Next piece of advice ... get out of your house and do things together. Whether you're totally unemployed or if you find a "next job" right away like I did, the last thing you're going to want to do is spend all of your free time at home, surrounded by your academic work and your computer and the memories of your life as an academic. That will probably be depressing and frustrating, and those kind of emotions can put strain on your relationship.
More importantly, though ... getting out and doing stuff with your partner can remind you of why you two are together. So that even if you find yourself arguing or being frustrated with each other sometimes, you will still be reminded that you enjoy spending time together, and you will be making good memories alongside the rough patches.
If finances are tight, just do free stuff. Go hiking, check out art galleries, do volunteer work, start walking or exercising together, etc. If you're not struggling financially, you can think a little more broadly. But don't let your entire relationship take place in your home, where the ghosts of academia will probably linger.
And finally, I'll offer this last piece of advice ... not from personal experience of this exact situation, but based on my experience of what hasn't been a strain on our relationship.
Go find a "just for now" job.
I know this is easier said than done in today's job market, but I think it's worth offering up as advice for keeping a relationship strong during this transition. If you're struggling financially, just finding a part-time gig or a temp job can help ease the financial and emotional strain a little bit. You might not be bringing in half of the household income again, but at least you're bringing in something. You will be a more equal partner than you are now, and that can help your relationship stay stronger. So don't turn up your nose at that crappy temp job just because it's not a Ph.D.-level position. Easing the financial strain even a little bit can help your relationship stay strong.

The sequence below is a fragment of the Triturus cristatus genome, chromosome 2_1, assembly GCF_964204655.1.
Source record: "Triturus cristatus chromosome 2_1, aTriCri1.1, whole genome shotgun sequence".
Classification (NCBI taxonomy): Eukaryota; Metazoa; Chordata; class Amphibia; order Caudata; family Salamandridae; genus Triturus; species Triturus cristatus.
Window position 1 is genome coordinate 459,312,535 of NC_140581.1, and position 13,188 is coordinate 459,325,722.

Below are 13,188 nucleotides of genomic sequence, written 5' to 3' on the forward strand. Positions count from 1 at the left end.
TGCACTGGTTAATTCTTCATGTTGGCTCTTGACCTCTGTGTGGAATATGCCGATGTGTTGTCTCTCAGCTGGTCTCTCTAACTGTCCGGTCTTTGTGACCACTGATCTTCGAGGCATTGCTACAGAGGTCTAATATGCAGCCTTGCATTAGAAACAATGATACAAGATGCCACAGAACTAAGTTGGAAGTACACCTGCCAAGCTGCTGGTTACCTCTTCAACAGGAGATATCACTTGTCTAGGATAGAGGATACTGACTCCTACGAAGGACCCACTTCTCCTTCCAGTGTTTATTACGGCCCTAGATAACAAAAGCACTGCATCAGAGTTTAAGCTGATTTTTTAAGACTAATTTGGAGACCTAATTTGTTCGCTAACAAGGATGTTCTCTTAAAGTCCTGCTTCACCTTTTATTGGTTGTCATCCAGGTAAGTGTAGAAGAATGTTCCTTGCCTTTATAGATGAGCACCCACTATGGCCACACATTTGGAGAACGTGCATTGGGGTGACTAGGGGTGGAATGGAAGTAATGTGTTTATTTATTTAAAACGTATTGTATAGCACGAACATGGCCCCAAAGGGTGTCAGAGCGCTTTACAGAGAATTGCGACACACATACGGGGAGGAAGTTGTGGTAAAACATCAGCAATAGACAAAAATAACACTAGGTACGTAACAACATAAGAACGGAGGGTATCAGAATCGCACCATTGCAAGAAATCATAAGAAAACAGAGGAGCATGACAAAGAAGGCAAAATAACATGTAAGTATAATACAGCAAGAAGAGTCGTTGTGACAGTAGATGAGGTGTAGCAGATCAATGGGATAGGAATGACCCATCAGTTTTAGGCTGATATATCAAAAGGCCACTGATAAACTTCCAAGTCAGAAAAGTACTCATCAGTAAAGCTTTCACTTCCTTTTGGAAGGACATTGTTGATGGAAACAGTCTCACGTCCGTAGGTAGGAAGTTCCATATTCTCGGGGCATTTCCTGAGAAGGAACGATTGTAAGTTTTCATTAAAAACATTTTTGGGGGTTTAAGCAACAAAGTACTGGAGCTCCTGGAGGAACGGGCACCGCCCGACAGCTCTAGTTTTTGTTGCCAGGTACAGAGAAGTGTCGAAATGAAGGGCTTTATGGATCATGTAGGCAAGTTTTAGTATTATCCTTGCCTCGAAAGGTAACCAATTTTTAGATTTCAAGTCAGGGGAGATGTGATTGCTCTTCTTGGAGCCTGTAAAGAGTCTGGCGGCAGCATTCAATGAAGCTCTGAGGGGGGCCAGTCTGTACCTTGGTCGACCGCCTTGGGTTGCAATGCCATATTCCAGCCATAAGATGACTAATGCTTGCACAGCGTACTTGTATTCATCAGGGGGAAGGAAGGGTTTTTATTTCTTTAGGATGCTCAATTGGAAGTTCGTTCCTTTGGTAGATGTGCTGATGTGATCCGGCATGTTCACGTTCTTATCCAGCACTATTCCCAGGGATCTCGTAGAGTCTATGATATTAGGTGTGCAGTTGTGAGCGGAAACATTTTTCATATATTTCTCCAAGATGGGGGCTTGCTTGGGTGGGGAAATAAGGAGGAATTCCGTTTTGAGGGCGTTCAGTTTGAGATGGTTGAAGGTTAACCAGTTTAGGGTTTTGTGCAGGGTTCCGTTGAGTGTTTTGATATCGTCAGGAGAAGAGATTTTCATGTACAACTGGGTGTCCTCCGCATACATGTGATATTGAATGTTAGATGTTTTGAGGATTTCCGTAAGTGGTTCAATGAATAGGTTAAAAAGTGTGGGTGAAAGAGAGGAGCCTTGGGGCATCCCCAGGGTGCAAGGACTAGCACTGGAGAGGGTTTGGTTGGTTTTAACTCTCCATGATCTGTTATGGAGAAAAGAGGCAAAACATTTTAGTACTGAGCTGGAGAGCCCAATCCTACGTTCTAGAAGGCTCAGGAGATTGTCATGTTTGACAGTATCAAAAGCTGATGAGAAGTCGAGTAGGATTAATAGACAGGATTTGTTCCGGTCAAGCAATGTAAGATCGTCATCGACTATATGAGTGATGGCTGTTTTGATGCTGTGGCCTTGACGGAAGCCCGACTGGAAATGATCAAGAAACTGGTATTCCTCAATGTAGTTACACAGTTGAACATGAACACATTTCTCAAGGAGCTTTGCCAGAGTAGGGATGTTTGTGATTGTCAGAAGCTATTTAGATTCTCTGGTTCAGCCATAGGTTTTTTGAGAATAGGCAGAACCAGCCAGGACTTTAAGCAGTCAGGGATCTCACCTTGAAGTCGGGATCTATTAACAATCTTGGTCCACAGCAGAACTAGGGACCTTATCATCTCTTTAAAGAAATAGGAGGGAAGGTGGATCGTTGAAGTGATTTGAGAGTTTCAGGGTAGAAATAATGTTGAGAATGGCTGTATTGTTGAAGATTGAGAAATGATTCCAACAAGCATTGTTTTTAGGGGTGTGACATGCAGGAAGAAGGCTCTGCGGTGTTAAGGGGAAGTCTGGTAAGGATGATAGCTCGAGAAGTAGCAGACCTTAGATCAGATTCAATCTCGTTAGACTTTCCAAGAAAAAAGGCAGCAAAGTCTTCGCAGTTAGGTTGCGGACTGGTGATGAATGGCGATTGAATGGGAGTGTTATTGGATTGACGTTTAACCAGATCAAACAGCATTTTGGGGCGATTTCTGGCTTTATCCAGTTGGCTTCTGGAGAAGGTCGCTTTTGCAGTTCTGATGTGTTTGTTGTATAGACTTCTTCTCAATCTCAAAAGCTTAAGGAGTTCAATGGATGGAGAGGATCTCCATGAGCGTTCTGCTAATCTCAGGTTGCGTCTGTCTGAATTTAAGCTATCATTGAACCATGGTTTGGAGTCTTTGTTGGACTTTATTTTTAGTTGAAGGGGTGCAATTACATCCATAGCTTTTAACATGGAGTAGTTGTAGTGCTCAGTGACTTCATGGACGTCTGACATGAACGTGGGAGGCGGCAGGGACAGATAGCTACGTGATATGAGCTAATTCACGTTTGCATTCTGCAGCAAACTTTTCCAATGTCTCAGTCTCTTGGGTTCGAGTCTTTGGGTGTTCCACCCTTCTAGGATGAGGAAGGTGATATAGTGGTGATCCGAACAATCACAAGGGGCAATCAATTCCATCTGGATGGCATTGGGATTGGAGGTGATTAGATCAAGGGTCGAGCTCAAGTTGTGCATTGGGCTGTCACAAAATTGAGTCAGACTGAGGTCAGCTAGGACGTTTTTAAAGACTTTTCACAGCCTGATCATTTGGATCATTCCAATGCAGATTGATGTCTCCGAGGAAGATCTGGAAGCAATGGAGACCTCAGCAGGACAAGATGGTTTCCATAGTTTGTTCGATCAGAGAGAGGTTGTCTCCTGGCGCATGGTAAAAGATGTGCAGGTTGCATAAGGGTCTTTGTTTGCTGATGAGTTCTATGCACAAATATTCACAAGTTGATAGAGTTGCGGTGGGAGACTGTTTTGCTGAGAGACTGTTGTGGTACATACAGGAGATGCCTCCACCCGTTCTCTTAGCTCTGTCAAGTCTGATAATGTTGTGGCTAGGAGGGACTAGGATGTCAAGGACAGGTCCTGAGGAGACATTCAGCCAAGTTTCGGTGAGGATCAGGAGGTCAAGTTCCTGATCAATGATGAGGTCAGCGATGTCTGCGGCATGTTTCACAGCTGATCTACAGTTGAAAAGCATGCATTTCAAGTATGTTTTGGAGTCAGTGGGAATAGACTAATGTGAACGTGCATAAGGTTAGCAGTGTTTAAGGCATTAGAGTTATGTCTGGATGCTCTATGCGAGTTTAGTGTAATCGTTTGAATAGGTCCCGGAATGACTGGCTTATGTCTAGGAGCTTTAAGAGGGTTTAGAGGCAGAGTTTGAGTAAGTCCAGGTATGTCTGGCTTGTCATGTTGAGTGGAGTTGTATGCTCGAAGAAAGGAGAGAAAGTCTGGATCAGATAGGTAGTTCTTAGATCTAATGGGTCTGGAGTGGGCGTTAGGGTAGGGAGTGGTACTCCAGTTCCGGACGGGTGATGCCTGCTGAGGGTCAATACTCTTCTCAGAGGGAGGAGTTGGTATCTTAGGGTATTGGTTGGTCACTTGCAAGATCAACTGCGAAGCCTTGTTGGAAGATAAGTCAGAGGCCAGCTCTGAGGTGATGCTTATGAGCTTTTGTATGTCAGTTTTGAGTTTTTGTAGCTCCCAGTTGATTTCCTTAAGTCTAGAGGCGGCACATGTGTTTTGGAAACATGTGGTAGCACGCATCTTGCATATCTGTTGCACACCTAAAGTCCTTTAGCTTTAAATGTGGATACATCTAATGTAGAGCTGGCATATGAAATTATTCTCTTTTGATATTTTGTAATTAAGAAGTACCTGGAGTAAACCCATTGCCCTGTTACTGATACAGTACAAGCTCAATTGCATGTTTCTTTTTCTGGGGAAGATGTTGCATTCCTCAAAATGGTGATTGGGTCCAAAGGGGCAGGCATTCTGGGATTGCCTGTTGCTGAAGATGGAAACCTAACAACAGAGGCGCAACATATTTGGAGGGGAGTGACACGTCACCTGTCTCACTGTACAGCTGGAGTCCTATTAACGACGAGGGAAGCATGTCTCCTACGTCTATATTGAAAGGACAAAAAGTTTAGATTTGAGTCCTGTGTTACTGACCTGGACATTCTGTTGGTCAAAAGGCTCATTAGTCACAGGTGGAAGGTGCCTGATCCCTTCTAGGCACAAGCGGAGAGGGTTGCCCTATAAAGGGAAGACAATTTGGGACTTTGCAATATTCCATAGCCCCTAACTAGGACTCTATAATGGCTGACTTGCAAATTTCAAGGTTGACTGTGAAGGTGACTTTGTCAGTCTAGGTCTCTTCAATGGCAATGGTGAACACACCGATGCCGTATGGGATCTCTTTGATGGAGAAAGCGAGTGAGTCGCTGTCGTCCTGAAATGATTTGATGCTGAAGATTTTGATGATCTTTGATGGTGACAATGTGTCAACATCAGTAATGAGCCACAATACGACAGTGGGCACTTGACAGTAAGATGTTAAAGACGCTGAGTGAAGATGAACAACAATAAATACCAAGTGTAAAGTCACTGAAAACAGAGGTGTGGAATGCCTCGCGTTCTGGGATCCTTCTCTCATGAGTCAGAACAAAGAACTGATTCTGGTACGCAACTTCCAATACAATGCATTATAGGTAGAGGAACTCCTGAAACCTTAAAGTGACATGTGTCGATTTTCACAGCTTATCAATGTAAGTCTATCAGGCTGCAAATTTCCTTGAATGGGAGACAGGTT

But even if you don't need a job right away for financial reasons, it might help your relationship for you to find a "just for now" job. It'll get you out of the house, give you some income of your own, and give you a schedule to follow and something that you, alone, are responsible for doing. It might help you feel emotionally better to have something to get up and go do, and some kind of paycheck coming in. And if you're feeling better about yourself, your relationship will also benefit.
So even if you aren't sure of what career you want to pursue next, and even if you don't need a paycheck to make ends meet in your household? I'd advise that you consider finding a "next" job. It can help your self-esteem, but can also help your relationship by making you a fully participating partner in your household once again.
Overall, my relationship with my partner is still good. He's an easygoing guy by nature, so as long as I was bringing in a paycheck and was generally still an upbeat person, it would be really unlike him to be upset with me for making a life decision that I felt was right for me. And he really never did.
He did admit that there were times when listening to me complain about academia got frustrating, but he said that since I'd been talking for several years about how overwhelming and isolating academia was, he understood that "leaving would be really hard and frustrating for you." So he just tried to be supportive and let me figure everything out.
And in the end, he said that since we'd been together for so long, he knew I would never do something crazy to jeopardize our lives and our relationship ... so if I'd made such a drastic decision, it must have been something I really needed to do. So rather than fighting me about it, he says now that he decided to trust that I was doing something I really needed to do and to support me no matter what.
Yeah, he's pretty great. I'm very lucky to have such an amazing and supportive partner.
Obviously, there's no way to make someone an easygoing and trusting person, so if your partner isn't that way by nature, it might be a little tougher to navigate this whole thing. But hopefully by using some of the advice Currer and I offer, you can minimize the stress in your relationship while you break away from academia.
And ultimately ... relationships don't always last forever, but you're stuck with your own life forever. There's no breaking up with your own life. So if your partner refuses to be supportive, you might need to do some careful thinking about if there's a way to keep them happy while also making sure that you get the life you want. And if there isn't? Well, it might be time for some hard decisions to be made. Because a good partner should love you no matter what - whether you're a professor or a janitor, and whether you continue down the same life path or take a slight detour. We all deserve to be happy with our own lives.